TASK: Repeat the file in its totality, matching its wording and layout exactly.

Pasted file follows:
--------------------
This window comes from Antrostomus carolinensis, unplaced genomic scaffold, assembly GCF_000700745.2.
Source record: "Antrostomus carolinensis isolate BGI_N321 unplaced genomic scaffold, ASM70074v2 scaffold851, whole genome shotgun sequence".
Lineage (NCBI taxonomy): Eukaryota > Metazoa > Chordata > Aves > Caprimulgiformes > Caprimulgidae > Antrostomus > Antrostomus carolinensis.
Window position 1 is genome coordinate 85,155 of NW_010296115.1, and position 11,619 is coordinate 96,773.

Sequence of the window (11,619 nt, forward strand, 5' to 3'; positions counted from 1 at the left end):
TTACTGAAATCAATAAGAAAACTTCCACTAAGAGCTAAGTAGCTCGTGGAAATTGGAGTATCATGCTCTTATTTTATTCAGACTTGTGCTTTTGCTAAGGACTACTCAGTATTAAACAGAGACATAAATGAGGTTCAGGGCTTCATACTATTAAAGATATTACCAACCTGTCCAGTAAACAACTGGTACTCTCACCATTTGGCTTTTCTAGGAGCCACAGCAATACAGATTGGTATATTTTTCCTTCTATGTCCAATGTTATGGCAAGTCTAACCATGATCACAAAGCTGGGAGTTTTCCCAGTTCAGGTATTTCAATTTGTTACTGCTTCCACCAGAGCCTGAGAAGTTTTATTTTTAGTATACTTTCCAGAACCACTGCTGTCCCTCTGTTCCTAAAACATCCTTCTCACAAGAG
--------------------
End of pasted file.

This window comes from Antrostomus carolinensis, unplaced genomic scaffold, assembly GCF_000700745.2.
Source record: "Antrostomus carolinensis isolate BGI_N321 unplaced genomic scaffold, ASM70074v2 scaffold851, whole genome shotgun sequence".
Lineage (NCBI taxonomy): Eukaryota > Metazoa > Chordata > Aves > Caprimulgiformes > Caprimulgidae > Antrostomus > Antrostomus carolinensis.
Window position 1 is genome coordinate 85,155 of NW_010296115.1, and position 11,619 is coordinate 96,773.

Sequence of the window (11,619 nt, forward strand, 5' to 3'; positions counted from 1 at the left end):
TTACTGAAATCAATAAGAAAACTTCCACTAAGAGCTAAGTAGCTCGTGGAAATTGGAGTATCATGCTCTTATTTTATTCAGACTTGTGCTTTTGCTAAGGACTACTCAGTATTAAACAGAGACATAAATGAGGTTCAGGGCTTCATACTATTAAAGATATTACCAACCTGTCCAGTAAACAACTGGTACTCTCACCATTTGGCTTTTCTAGGAGCCACAGCAATACAGATTGGTATATTTTTCCTTCTATGTCCAATGTTATGGCAAGTCTAACCATGATCACAAAGCTGGGAGTTTTCCCAGTTCAGGTATTTCAATTTGTTACTGCTTCCACCAGAGCCTGAGAAGTTTTATTTTTAGTATACTTTCCAGAACCACTGCTGTCCCTCTGTTCCTAAAACATCCTTCTCACAAGAG